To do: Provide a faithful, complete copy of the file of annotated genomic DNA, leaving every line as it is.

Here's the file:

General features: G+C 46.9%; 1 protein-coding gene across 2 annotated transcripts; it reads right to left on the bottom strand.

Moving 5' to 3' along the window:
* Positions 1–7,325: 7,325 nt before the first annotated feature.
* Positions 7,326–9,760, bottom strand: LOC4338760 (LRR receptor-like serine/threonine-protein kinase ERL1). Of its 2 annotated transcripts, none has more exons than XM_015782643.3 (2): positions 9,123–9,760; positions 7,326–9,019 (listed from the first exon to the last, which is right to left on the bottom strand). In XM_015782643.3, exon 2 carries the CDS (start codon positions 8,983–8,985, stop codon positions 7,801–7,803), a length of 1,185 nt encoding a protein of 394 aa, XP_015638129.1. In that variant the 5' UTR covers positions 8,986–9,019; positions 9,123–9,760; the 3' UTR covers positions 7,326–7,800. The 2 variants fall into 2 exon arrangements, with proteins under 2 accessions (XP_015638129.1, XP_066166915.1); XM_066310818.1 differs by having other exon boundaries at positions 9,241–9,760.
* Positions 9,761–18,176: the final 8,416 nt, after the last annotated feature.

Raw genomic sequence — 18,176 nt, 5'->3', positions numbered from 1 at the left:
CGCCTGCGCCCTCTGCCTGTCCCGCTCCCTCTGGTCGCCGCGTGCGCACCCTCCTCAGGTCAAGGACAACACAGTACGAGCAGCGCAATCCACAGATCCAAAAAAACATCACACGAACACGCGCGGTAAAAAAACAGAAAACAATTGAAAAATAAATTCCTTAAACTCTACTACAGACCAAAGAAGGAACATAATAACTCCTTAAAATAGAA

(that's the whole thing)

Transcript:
General features: G+C 46.9%; 1 protein-coding gene across 2 annotated transcripts; it reads right to left on the bottom strand.

Moving 5' to 3' along the window:
* Positions 1–7,325: 7,325 nt before the first annotated feature.
* Positions 7,326–9,760, bottom strand: LOC4338760 (LRR receptor-like serine/threonine-protein kinase ERL1). Of its 2 annotated transcripts, none has more exons than XM_015782643.3 (2): positions 9,123–9,760; positions 7,326–9,019 (listed from the first exon to the last, which is right to left on the bottom strand). In XM_015782643.3, exon 2 carries the CDS (start codon positions 8,983–8,985, stop codon positions 7,801–7,803), a length of 1,185 nt encoding a protein of 394 aa, XP_015638129.1. In that variant the 5' UTR covers positions 8,986–9,019; positions 9,123–9,760; the 3' UTR covers positions 7,326–7,800. The 2 variants fall into 2 exon arrangements, with proteins under 2 accessions (XP_015638129.1, XP_066166915.1); XM_066310818.1 differs by having other exon boundaries at positions 9,241–9,760.
* Positions 9,761–18,176: the final 8,416 nt, after the last annotated feature.

Raw genomic sequence — 18,176 nt, 5'->3', positions numbered from 1 at the left:
CGCCTGCGCCCTCTGCCTGTCCCGCTCCCTCTGGTCGCCGCGTGCGCACCCTCCTCAGGTCAAGGACAACACAGTACGAGCAGCGCAATCCACAGATCCAAAAAAACATCACACGAACACGCGCGGTAAAAAAACAGAAAACAATTGAAAAATAAATTCCTTAAACTCTACTACAGACCAAAGAAGGAACATAATAACTCCTTAAAATAGAA